Brittany
Jul 03, 2008 Brittany rated it 3 of 5 stars  ·  review of another edition
Recommends it for: anyone 10 and younger
Recommended to Brittany by: my mom
Well, I read this with my brother. They are good books, but I wish I read them in like 5th grade. They were a little childish. Darren on the other hand, loved them!!! I do own this book. I would be willing to swap it, not sell it!!!
Donna
Nov 26, 2007 Donna rated it 4 of 5 stars  ·  review of another edition
Recommends it for: young children
Ah, much more satisfying than Magic of Not? (this is a sequel). I loved the civil rights issue that was part of one adventure in this book (published in 1960 - I can remember well the era it was describing). Fun, fun, fun.
Lela
I do love these books, but they were written more than 50 years ago. I'm reading them out loud to my son, and I find myself skipping over terms that are repeated over and over, like "old lady," and replacing them...
Emily
Jul 06, 2012 Emily rated it 3 of 5 stars  ·  review of another edition
Recommends it for: fans of Andrew Clements
Like Magic or Not?, this one hinges on friendship and doing good turns rather than the time-travel-and-exotic-locale adventures that comprise other Edward Eager books, and is better for it.
Jeff
The first time I read this was to my daughter a couple years back. She liked the series a great deal. I would say its definitely written for kids, and appropriate for any age.
Chicklet
Sep 13, 2007 Chicklet rated it 3 of 5 stars
Recommends it for: Edward Eager fans
Shelves: classics, fantasy
This is my second to least favorite Eager book. If you've read Magic or Not? It's like that, only a little better.
Just hang on! The last Eager book is one of the best.
Roshni
A very poor book. The method of story-telling was interesting with the story flipping between different points of view, but the overall plot was dull and boring.
Lisa
A must read to yourself, your kids, your friends kids, anyone especially if they like magic!
MythicGeek
This one actually surprised me by being very sweet and touching especially towards the end.
Reuel
I also read this as a child, about 1963. I love all of Edgar Eager's children's books.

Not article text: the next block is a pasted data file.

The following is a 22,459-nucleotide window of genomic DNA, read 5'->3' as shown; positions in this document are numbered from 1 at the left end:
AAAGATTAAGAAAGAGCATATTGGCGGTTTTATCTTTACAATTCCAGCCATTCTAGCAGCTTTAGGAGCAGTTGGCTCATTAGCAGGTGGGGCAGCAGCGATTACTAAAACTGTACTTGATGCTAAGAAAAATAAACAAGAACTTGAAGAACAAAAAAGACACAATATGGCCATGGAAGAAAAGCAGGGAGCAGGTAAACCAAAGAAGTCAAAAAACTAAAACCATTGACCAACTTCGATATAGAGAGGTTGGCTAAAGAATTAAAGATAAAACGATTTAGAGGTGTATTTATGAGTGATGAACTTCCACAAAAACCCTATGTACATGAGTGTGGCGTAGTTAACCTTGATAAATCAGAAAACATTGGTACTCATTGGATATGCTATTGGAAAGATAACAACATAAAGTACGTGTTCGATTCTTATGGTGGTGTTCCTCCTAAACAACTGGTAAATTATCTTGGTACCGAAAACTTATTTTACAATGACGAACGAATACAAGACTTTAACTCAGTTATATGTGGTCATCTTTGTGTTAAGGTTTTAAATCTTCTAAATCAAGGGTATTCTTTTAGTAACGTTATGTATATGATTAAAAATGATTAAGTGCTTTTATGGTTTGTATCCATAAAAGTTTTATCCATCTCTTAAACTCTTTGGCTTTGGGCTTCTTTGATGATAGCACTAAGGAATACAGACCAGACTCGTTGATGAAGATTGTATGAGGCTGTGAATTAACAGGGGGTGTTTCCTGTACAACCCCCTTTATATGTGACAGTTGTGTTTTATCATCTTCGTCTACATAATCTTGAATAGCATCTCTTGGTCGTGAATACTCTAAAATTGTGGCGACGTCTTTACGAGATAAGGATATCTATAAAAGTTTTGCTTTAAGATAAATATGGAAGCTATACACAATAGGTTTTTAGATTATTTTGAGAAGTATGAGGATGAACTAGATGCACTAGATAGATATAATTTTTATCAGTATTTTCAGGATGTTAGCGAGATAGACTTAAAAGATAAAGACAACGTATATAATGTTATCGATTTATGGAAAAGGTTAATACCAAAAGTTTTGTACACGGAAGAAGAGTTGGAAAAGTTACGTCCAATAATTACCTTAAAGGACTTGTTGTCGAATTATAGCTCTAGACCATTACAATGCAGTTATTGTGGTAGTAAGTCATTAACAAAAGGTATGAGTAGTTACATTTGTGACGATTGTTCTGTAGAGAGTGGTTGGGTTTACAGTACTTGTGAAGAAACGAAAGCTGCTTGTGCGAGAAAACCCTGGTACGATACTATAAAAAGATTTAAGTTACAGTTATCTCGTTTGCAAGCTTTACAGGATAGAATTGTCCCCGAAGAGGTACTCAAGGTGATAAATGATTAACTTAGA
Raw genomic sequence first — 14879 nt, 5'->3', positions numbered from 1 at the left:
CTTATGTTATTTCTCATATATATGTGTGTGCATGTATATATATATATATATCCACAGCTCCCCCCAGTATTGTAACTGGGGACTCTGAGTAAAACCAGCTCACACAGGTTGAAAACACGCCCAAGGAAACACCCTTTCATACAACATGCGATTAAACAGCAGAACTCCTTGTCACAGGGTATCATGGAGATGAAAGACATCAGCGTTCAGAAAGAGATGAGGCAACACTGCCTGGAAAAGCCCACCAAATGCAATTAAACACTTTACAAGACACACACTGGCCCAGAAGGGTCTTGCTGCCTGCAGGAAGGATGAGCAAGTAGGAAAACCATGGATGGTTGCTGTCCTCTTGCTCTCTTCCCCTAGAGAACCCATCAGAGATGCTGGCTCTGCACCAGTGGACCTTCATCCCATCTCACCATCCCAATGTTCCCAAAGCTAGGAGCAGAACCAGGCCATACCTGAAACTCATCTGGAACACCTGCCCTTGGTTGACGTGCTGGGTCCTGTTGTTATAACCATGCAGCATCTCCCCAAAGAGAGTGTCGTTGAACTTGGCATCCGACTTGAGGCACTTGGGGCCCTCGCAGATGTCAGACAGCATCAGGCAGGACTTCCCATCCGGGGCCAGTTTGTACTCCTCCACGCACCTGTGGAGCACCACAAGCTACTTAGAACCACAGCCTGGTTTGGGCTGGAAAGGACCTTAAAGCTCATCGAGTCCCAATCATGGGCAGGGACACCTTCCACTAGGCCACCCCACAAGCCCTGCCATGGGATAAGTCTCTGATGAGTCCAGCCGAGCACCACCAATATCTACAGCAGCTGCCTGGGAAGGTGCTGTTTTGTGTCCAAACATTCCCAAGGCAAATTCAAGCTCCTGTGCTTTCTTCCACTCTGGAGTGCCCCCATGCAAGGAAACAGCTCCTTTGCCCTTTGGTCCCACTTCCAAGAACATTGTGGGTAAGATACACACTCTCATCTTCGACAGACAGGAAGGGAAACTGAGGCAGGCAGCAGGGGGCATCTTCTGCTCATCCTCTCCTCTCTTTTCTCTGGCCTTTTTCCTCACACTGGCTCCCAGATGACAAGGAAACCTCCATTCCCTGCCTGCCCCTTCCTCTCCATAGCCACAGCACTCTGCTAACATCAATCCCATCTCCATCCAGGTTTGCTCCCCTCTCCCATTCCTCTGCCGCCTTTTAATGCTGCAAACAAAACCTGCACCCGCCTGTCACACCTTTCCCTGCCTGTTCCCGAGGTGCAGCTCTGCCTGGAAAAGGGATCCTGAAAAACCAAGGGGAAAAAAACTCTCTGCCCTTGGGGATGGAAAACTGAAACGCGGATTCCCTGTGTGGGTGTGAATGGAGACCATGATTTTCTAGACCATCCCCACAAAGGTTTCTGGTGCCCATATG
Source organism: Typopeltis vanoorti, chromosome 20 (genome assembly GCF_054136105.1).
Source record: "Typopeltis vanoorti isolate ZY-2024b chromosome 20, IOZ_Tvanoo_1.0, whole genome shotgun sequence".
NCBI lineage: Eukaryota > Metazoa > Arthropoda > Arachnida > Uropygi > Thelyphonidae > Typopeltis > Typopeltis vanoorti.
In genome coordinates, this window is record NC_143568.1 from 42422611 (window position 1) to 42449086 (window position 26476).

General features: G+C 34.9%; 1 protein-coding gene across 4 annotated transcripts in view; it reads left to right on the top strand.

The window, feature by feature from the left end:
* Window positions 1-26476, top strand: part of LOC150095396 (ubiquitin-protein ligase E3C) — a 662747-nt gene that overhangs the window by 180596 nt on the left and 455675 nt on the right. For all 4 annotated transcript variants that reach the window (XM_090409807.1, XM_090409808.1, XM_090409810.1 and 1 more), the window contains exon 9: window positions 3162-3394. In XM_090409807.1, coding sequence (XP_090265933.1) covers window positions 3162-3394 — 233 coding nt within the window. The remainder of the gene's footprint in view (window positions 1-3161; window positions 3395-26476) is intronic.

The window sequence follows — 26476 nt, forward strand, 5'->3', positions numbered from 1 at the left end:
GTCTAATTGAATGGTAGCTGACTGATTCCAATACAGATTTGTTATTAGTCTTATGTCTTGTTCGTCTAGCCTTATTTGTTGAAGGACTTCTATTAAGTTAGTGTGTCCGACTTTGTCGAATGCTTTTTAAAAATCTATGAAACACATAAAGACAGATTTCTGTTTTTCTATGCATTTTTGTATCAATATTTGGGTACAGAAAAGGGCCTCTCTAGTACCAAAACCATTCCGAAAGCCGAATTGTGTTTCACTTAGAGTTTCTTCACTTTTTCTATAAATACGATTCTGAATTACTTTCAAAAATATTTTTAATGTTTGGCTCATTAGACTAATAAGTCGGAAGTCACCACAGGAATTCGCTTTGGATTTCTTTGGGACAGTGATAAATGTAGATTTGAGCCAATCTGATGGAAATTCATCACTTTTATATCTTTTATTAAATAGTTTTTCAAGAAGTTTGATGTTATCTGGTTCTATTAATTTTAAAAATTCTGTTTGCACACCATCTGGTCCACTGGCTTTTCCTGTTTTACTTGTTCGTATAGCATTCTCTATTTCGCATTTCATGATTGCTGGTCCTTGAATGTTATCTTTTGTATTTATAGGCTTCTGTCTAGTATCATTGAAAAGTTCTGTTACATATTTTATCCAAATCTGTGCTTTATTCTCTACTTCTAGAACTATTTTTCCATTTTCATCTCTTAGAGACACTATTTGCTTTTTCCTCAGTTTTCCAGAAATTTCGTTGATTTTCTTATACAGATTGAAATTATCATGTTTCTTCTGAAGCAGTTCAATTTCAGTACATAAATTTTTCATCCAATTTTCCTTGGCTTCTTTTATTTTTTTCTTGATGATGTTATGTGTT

Helen
This book is really great. I think it has more adventure than Magic or Not.
Dave
Another fun book by Eager. My favorite, though, is still his Half Magic!
Sariah
I love this book because each person learns a new lesson from the well.
Melissa
I read this book with Eric this summer. It was a fun delightful book.
Monica
This was soooooooo fun to read. I like this author's books a lot.
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Vecchio Book Club: The Well Wishers 1 1 Aug 16, 2012 04:45PM  
  • The Magic City
  • An Enemy at Green Knowe (Green Knowe, #5)
  • The Witch Family
  • The Swing in the Summerhouse (Hall Family Chronicles, #2)
  • Second-hand Magic
  • Return to Gone-Away (Gone-Away Lake, #2)
  • Nightbirds on Nantucket (The Wolves Chronicles, #3)
131683
Eager was born in and grew up in Toledo, Ohio and attended Harvard University class of 1935. After graduation, he moved to New York City, where he lived for 14 years before moving to Connecticut. He married Jane Eberly in 1938 and they had a son, Fritz.

Eager was a childhood fan of L. Frank Baum's Oz series, and started writing children's books when he could not find stories he wanted to read to h
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More about Edward Eager...
Half Magic (Tales of Magic, #1) Knight's Castle (Tales of Magic, #2) Seven-Day Magic (Tales of Magic, #7) Magic by the Lake (Tales of Magic, #3) The Time Garden (Tales of Magic, #4)